By DASCHELL M. PHILLIPS
State Rep. Christian Mitchell (D-26) spoke with community members in Hyde Park and Bronzeville in the past couple of weeks about Senate Bill 16 (S.B. 16), The School Funding Reform Act of 2014.
According to the Illinois State Board of Education, S.B. 16 proposes that the state do away with funding schools based on property tax revenue and create a single funding formula that provides a simple, straightforward and equitable means to distribute education funds to Illinois school districts. The new system would include a four-year phase in process that would provide the most resources to schools most in need and greater transparency on how funds are spent at the school level.
“Education should be the great equalizer but our current funding system has some school districts building Olympic-size swimming pools while others are struggling to buy updated textbooks,” Mitchell said at both the Hyde Park-Kenwood Community Action Council on Oct. 22 and a town hall meeting at the Chicago Urban League in Bronzeville on Oct. 27, which was attended by other elected officials including state Rep. Ken Dunkin (D-5), state Rep. Will Davis (D-30), Ald. Pat Dowell (3rd) and Ald. Will Burns (4th).
Mitchell said that only about 40 percent of the state’s education budget is allocated on the basis of need, which makes Illinois 48th out of 50 states in terms of the amount of supplemental support it offers its schools. He said that the state is also 49th in equity.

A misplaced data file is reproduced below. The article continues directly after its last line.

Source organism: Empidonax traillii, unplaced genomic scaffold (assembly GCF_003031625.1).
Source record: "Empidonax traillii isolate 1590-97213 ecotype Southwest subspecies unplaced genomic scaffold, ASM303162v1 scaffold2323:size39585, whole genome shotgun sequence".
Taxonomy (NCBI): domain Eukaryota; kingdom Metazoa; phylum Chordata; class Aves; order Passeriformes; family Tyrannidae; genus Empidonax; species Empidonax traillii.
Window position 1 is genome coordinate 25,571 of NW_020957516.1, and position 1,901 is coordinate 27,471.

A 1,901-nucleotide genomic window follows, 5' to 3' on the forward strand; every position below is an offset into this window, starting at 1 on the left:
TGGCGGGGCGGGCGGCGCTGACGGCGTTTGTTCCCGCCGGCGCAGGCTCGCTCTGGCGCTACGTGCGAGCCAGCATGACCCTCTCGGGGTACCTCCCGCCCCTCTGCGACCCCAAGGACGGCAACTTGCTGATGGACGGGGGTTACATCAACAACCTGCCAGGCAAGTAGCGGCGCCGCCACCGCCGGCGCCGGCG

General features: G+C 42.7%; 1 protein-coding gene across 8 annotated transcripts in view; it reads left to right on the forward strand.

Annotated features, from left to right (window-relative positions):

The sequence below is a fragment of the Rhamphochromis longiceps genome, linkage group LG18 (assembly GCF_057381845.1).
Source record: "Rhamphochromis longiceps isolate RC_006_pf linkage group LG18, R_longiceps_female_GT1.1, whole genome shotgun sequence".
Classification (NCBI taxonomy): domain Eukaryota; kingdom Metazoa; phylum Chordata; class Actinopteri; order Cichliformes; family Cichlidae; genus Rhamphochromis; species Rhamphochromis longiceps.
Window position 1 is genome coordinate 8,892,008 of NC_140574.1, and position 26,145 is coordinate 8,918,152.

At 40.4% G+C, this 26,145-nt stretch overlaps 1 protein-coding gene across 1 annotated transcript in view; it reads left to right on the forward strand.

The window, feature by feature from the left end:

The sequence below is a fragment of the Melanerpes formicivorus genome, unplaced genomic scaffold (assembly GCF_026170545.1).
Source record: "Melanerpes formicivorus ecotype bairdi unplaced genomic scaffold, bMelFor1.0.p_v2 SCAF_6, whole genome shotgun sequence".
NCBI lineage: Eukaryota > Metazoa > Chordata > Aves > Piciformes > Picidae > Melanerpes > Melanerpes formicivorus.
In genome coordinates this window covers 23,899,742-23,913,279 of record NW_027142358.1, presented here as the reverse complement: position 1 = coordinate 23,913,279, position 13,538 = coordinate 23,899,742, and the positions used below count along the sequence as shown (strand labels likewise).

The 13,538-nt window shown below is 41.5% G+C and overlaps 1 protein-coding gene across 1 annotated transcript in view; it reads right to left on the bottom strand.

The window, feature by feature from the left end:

Mitchell said with S.B. 16, “For the first time in nearly 20 years, we have an opportunity to level the playing field and create a system that invests in all of our young people, regardless of where they live.”
S.B. 16 was approved by the senate and is currently in the house being evaluated by the Rules Committee.
Accountability of state-allocated funds on the district level, fair allocation to gifted programs and children with special needs and the need for the state to increase its share of the investment in public education whether or not S.B. 16 is passed were some of the concerns coming from the community.
Many of the elected officials replied to concerns by saying the bill is “not soup yet” and said the town hall and neighborhood meetings were a way for them to become aware of community concerns when reviewing the bill.
“We get to be educated by you,” Dunkin said. “We don’t take your concerns for granted. This hearing is about us making the bill the best it could possibly be.”